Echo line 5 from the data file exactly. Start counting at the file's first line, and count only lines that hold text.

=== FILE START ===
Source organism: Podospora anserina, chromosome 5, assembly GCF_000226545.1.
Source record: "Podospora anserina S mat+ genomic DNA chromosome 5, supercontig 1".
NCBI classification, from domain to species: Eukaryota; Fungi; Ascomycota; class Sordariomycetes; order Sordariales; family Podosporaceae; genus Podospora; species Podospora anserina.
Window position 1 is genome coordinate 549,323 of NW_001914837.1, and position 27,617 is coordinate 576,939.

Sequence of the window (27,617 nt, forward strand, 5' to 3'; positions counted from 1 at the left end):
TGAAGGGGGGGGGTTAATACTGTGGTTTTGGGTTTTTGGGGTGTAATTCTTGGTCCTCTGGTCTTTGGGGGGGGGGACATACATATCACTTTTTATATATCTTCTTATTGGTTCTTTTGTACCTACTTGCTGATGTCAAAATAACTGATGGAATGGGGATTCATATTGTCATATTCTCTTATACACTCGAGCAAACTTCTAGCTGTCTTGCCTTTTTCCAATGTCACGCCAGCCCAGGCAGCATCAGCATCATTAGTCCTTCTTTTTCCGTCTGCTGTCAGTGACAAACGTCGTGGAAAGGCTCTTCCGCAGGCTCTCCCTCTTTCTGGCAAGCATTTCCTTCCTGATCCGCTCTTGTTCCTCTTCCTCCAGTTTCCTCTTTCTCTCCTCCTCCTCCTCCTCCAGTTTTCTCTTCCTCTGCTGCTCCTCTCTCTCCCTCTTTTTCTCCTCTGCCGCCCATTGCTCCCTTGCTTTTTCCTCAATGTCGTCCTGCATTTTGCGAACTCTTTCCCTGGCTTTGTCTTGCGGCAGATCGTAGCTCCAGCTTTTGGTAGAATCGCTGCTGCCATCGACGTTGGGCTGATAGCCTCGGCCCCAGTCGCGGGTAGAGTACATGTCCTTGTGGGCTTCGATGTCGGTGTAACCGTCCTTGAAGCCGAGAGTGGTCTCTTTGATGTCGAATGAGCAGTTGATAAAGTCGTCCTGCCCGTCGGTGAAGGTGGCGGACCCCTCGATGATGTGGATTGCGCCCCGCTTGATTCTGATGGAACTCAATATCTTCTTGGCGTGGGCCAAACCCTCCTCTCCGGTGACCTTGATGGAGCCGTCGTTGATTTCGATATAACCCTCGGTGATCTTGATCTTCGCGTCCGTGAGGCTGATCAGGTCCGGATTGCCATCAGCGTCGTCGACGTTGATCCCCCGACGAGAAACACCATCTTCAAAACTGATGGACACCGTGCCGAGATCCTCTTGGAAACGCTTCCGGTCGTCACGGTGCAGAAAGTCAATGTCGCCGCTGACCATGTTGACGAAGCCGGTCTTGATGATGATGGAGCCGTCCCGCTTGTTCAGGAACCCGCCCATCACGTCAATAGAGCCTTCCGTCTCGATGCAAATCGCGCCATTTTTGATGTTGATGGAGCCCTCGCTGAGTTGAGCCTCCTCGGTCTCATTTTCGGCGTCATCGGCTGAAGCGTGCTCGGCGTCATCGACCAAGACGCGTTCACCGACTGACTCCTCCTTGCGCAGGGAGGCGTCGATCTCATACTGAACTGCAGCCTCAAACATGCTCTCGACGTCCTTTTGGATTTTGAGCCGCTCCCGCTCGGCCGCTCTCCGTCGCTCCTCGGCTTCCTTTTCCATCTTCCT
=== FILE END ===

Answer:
Sequence of the window (27,617 nt, forward strand, 5' to 3'; positions counted from 1 at the left end):